Gila Trout neutral and outlier SNP genotype matrices
Camak, David; Osborne, Megan; Turner, Thomas (2021), Gila Trout neutral and outlier SNP genotype matrices, Dryad, Dataset, https://doi.org/10.5061/dryad.g79cnp5pk
Many salmonid species exist in highly structured and isolated populations, and are susceptible to habitat fragmentation and disturbances. Gila Trout (Oncorhynchus gilae) is a threatened species found in the Southwestern United States, and is managed to preserve relict populations (i.e., lineages) distributed across a fragmented landscape. We evaluated genomic variation within and among remaining lineages of Gila Trout using RADseq to assess how drift and selection have structured populations using neutral and outlier loci. We also examined whether a signature of hybridization was evident in relict populations. Gila Trout lineages were significantly differentiated from one another and were characterized by low effective population sizes. However, most lineages maintained genomic diversity and are potentially adapted to local conditions. Hybridization with non-native Rainbow Trout (O. mykiss) was not detected in any lineage. All lineages have experienced population bottlenecks associated with mortality from drought and severe wildfires. Current management strategies should be reevaluated and adapted to better account for long-term effects of climate change. Specifically, we suggest reconnecting some populations via dendritic stream networks to facilitate natural dispersal in a metapopulation context. This would allow natural genetic mixing on the landscape and potentially increase adaptive potential. Furthermore, genetic rescue should be implemented to preserve integrity of the unique Spruce Creek lineage that is currently compromised by extremely low diversity.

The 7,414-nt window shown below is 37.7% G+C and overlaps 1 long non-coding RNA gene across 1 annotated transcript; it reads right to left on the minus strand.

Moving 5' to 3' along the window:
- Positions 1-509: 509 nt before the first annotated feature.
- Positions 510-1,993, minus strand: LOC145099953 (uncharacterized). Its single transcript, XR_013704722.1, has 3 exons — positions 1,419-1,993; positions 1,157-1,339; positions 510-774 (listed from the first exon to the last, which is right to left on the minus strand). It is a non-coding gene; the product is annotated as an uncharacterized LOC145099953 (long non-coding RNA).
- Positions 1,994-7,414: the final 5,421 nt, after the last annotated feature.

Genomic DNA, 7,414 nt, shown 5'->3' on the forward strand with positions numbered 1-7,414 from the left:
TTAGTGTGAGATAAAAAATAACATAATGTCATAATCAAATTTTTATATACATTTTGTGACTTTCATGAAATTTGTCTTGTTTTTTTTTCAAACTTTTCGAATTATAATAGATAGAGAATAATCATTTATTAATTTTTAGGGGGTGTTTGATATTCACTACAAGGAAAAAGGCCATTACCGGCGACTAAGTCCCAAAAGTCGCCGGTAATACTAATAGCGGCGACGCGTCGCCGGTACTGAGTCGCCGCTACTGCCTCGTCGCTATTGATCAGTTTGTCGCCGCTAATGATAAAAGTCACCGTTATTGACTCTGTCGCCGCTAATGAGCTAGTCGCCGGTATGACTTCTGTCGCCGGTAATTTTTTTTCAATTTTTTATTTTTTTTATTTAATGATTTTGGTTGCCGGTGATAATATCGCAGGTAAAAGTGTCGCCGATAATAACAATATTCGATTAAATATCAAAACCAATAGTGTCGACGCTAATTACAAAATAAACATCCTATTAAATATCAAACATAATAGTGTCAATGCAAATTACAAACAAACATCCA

Gila Trout fin clips were obtained through the Museum of Southwestern Biology (MSB) at the University of New Mexico (https://msb.unm.edu). Gila Trout samples (n=154) representing all five wild-origin, relict lineages were assessed, and total genomic DNA was isolated from fin clip samples. Genomic DNA was submitted to SNPsaurus (http://snpsaurus.com) where genomic libraries were prepared and a reduced-representation nextRAD sequencing method was applied to amplify genomic loci and build RAD tag libraries (150 bp reads and average 20X depth). Raw reads were trimmed and mapped to an annotated Rainbow Trout genome (https://www.ncbi.nlm.nih.gov/genome/?term=rainbow+trout), and genotype genetic variants. Resulting SNP loci were filtered for sequencing errors, genotyping errors, linkage disequilibrium, and paralogs. Only biallelic SNPs were considered. Outlier loci were removed from the neutral dataset and retained for the outlier dataset. Outliers were assessed with two methods (Bayescan and PCAdapt) and estimated outliers were annotated. Only outliers annotated to Rainbow Trout genome were considered. Genotypes were assessed with VCFtools.
Genotypes are coded as 0, 1, or 2 depending on the number of alternate alleles each individual is contained (0 = homozygous reference allele, 1 = heterozygotes, 2 = homozygous alternate allele). CHROM ID's refer to RefSeq sequence ID's of Oncorhynchus gilae (Rainbow Trout) found at https://www.ncbi.nlm.nih.gov/assembly/GCF_002163495.1
Trout Unlimited (National)
Trout Unlimited (National)